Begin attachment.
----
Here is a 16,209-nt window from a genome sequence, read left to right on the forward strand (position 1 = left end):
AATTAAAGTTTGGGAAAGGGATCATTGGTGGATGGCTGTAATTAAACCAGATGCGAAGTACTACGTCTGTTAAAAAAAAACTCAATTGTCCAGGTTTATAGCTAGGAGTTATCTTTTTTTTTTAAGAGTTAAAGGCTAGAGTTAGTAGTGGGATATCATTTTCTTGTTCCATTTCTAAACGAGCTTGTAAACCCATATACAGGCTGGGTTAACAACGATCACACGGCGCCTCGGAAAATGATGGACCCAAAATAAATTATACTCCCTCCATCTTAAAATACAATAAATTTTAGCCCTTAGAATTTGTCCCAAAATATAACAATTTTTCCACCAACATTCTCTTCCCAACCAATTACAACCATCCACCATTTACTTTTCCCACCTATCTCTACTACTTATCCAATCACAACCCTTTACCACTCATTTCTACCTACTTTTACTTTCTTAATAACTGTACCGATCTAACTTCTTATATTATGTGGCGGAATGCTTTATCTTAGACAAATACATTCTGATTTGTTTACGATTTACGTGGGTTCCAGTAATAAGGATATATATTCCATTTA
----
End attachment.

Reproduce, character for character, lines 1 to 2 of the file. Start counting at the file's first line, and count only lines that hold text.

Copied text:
Here is a 16,209-nt window from a genome sequence, read left to right on the forward strand (position 1 = left end):
AATTAAAGTTTGGGAAAGGGATCATTGGTGGATGGCTGTAATTAAACCAGATGCGAAGTACTACGTCTGTTAAAAAAAAACTCAATTGTCCAGGTTTATAGCTAGGAGTTATCTTTTTTTTTTAAGAGTTAAAGGCTAGAGTTAGTAGTGGGATATCATTTTCTTGTTCCATTTCTAAACGAGCTTGTAAACCCATATACAGGCTGGGTTAACAACGATCACACGGCGCCTCGGAAAATGATGGACCCAAAATAAATTATACTCCCTCCATCTTAAAATACAATAAATTTTAGCCCTTAGAATTTGTCCCAAAATATAACAATTTTTCCACCAACATTCTCTTCCCAACCAATTACAACCATCCACCATTTACTTTTCCCACCTATCTCTACTACTTATCCAATCACAACCCTTTACCACTCATTTCTACCTACTTTTACTTTCTTAATAACTGTACCGATCTAACTTCTTATATTATGTGGCGGAATGCTTTATCTTAGACAAATACATTCTGATTTGTTTACGATTTACGTGGGTTCCAGTAATAAGGATATATATTCCATTTA